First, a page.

Preserving the Wild Harvest: Quick Pickled Ramp (Wild Leek) Bulbs

Quick Pickled Ramp/Wild Leek Bulbs

Ramps (or wild leeks as they’re also known), are a wild-growing member of the onion family that have become one of America’s most popular “rediscovered” folk foods. Of course, ramps have never really been forgotten or gone out of style in their heartland, a broad swath of eastern North America stretching from southern Appalachia, west to the Great Lakes region and north into southern Canada.

Spring is the season for ramps, beginning in mid-March in their southern range and ending in late May or early June in the north. Ramps grow in stages throughout their annual cycle, first appearing as pencil-thin shoots with tender, but pungent greens and a slender bulb. As the season progresses, the bulbs and stalks grow larger and the leaves broader and tougher. Finally, the leaves begin to wither and yellow as the plants transition from vegetative growth to the vital task of storing energy for the next season.

Pickled Ramps in the jar

But that doesn’t mean that the ramp harvest is finished. Far from it, as unseen beneath the ground, the bulbs continue to swell and grow plump. It’s at this stage that the frequently thumb-sized ramp bulbs are at their best. Once ramp bulbs have been gently lifted from the soil, they’re ready for a variety of purposes. Fresh, they can be used like onions, shallots or garlic, lending their magical, wild flavor to nearly any preparation.

One of our favorite ways to use ramp bulbs is to pickle them. Pickling is a simple method for preserving ramp bulbs for later use, weeks or even months after the harvest has ended, but most importantly, it creates a tangy and piquant delicacy that’s easy to enjoy. Whether eaten straight from the jar, or sliced, chopped or pureed into relishes, dips, dressings and marinades, pickled ramps can bring a wild twist to any dish. Serve them on a cheese and charcuterie platter, slice them onto sandwiches, chop them into tartar sauce; wherever they’re used, the surprising flavor of pickled ramp bulbs will raise eyebrows and produce happy smiles.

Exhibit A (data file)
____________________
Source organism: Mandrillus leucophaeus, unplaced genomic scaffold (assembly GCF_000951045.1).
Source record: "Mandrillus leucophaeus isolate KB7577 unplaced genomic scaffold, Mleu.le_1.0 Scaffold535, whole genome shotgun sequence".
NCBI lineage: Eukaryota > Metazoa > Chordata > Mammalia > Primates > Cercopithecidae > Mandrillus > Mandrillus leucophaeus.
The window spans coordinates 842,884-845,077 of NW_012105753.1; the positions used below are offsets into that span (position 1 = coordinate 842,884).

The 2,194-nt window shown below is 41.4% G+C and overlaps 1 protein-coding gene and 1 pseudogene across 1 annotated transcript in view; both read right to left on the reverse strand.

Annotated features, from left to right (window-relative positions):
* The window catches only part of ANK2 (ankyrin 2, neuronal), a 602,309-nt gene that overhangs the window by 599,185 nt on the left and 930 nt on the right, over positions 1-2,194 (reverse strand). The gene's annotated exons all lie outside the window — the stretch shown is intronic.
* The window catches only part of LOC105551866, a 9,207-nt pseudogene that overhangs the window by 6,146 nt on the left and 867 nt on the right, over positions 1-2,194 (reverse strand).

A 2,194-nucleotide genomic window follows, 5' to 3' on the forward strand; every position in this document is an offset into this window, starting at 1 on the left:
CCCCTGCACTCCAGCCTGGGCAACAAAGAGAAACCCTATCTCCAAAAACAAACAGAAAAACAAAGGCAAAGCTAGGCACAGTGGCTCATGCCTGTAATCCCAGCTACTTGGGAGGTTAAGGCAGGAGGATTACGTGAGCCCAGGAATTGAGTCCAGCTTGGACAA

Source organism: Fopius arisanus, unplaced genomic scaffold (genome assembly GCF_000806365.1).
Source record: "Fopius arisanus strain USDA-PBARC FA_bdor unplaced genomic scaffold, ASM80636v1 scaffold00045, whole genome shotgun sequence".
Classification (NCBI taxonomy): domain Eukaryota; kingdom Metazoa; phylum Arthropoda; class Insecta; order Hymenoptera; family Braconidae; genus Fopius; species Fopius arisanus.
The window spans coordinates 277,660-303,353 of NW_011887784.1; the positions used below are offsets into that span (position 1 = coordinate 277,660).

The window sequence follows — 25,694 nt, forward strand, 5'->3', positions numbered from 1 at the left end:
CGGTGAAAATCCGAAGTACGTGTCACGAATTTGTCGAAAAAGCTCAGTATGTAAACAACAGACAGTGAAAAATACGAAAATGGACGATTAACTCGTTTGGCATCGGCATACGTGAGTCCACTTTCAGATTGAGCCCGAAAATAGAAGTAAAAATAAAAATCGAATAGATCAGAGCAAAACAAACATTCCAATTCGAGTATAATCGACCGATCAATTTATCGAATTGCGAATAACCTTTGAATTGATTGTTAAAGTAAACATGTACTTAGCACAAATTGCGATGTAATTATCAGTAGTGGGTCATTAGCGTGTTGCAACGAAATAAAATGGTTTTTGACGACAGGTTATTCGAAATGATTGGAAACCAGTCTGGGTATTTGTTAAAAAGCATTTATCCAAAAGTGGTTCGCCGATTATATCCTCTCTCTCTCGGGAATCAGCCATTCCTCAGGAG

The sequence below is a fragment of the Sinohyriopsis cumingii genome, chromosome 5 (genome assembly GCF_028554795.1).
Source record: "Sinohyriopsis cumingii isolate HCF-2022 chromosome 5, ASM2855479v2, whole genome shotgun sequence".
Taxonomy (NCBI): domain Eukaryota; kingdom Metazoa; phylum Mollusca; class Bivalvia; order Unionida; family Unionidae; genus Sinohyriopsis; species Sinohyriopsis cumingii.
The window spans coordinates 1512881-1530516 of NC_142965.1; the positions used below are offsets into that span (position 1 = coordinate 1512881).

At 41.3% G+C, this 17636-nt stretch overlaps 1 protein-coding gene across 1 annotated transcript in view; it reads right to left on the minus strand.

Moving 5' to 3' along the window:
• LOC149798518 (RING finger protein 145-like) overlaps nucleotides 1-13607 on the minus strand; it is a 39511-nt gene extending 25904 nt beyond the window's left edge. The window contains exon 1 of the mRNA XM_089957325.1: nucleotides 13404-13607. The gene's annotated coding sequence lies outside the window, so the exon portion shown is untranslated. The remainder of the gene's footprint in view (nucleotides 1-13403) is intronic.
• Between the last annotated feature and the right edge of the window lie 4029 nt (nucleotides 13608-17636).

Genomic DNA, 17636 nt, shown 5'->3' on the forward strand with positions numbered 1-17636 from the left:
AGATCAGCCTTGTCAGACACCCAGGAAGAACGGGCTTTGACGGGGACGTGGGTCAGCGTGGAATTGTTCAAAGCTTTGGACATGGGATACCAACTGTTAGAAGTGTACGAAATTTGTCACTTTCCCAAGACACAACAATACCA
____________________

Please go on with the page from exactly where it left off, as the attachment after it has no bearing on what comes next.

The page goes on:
An important note about the harvesting of ramps:
Like other members of the allium family, ramps reproduce both by seed and by division, doubling the chances for the continued survival of the species. But both seeds and bulbs reproduce slowly and ramp patches may take years to grow to harvestable levels. That’s why it’s so important to practice responsible foraging techniques, including never harvesting more than 10% from any ramp patch in a single season.

Pickled Ramp (Wild Leek) Bulbs

Trim the root tip, if present, from the ramp bulbs. Rinse well and set aside.

Mix all ingredients except the ramp bulbs together in a pan and bring to a boil, stirring until the sugar and salt are dissolved. Add the ramp bulbs and return to a boil, then reduce the heat and simmer for 5 minutes or until the bulbs are just barely cooked.   Pack the bulbs into jars or other containers and top up with hot pickling liquid to cover.  Close tightly and set aside to cool.  Refrigerate up to two months.

For longer storage, pack into sterilized jars, top with sterilized lids and process in a hot water bath for 30 minutes.  For more detailed information on safe canning procedures, see the USDA Complete Guide to Home Canning.

Tip: strain any left over pickling liquid and keep refrigerated.  Use in marinades and vinaigrettes for a sweet/sour spike of wild ramp-infused flavor.

Quick Pickled Wild Leek/Ramp Bulbs

Quick Pickled Wild Leek/Ramp Bulbs


Curly Divider


Many of the ingredients used in this recipe, and other recipes on the Earthy Delights Blog, can be purchased online at our retail website, We welcome you to visit the website to view our extensive selection of wild-foraged and hard-to-find ingredients.

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2 comments on “Preserving the Wild Harvest: Quick Pickled Ramp (Wild Leek) Bulbs
    • Erica, yes, you can use frozen ramp bulbs and they’ll work perfectly well. We’ve used both fresh and frozen and it’s hard to tell the difference. Just be sure to defrost the frozen ramp bulbs, then proceed with the recipe.

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